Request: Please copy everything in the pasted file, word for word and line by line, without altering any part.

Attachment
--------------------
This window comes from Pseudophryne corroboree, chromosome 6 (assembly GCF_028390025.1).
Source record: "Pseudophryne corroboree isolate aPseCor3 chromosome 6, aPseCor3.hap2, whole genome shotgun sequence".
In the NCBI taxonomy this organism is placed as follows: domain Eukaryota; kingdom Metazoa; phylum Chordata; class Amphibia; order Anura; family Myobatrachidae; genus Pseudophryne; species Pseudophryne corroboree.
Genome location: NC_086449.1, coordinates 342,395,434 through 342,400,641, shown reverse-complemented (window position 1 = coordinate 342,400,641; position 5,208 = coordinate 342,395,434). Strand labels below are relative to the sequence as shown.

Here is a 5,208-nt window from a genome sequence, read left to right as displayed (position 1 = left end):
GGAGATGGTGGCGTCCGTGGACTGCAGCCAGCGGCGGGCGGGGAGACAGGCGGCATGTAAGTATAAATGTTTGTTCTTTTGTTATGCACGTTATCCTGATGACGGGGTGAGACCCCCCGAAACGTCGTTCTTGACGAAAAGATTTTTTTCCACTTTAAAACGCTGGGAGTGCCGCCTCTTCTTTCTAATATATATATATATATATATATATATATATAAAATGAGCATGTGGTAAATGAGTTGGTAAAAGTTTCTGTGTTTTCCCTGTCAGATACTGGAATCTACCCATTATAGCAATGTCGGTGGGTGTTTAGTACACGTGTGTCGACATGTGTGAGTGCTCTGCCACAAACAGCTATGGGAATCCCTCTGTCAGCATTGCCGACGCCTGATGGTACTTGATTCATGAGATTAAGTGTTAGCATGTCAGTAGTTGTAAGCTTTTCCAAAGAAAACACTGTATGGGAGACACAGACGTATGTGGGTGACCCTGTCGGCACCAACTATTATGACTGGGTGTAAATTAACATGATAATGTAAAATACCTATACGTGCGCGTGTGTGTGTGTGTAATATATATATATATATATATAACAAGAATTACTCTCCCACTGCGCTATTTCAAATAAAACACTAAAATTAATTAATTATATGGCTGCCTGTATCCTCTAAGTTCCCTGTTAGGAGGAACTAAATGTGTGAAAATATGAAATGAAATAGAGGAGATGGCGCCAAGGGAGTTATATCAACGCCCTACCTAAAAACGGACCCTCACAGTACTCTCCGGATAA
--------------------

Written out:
This window comes from Pseudophryne corroboree, chromosome 6 (assembly GCF_028390025.1).
Source record: "Pseudophryne corroboree isolate aPseCor3 chromosome 6, aPseCor3.hap2, whole genome shotgun sequence".
In the NCBI taxonomy this organism is placed as follows: domain Eukaryota; kingdom Metazoa; phylum Chordata; class Amphibia; order Anura; family Myobatrachidae; genus Pseudophryne; species Pseudophryne corroboree.
Genome location: NC_086449.1, coordinates 342,395,434 through 342,400,641, shown reverse-complemented (window position 1 = coordinate 342,400,641; position 5,208 = coordinate 342,395,434). Strand labels below are relative to the sequence as shown.

Here is a 5,208-nt window from a genome sequence, read left to right as displayed (position 1 = left end):
GGAGATGGTGGCGTCCGTGGACTGCAGCCAGCGGCGGGCGGGGAGACAGGCGGCATGTAAGTATAAATGTTTGTTCTTTTGTTATGCACGTTATCCTGATGACGGGGTGAGACCCCCCGAAACGTCGTTCTTGACGAAAAGATTTTTTTCCACTTTAAAACGCTGGGAGTGCCGCCTCTTCTTTCTAATATATATATATATATATATATATATATATAAAATGAGCATGTGGTAAATGAGTTGGTAAAAGTTTCTGTGTTTTCCCTGTCAGATACTGGAATCTACCCATTATAGCAATGTCGGTGGGTGTTTAGTACACGTGTGTCGACATGTGTGAGTGCTCTGCCACAAACAGCTATGGGAATCCCTCTGTCAGCATTGCCGACGCCTGATGGTACTTGATTCATGAGATTAAGTGTTAGCATGTCAGTAGTTGTAAGCTTTTCCAAAGAAAACACTGTATGGGAGACACAGACGTATGTGGGTGACCCTGTCGGCACCAACTATTATGACTGGGTGTAAATTAACATGATAATGTAAAATACCTATACGTGCGCGTGTGTGTGTGTGTAATATATATATATATATATATAACAAGAATTACTCTCCCACTGCGCTATTTCAAATAAAACACTAAAATTAATTAATTATATGGCTGCCTGTATCCTCTAAGTTCCCTGTTAGGAGGAACTAAATGTGTGAAAATATGAAATGAAATAGAGGAGATGGCGCCAAGGGAGTTATATCAACGCCCTACCTAAAAACGGACCCTCACAGTACTCTCCGGATAA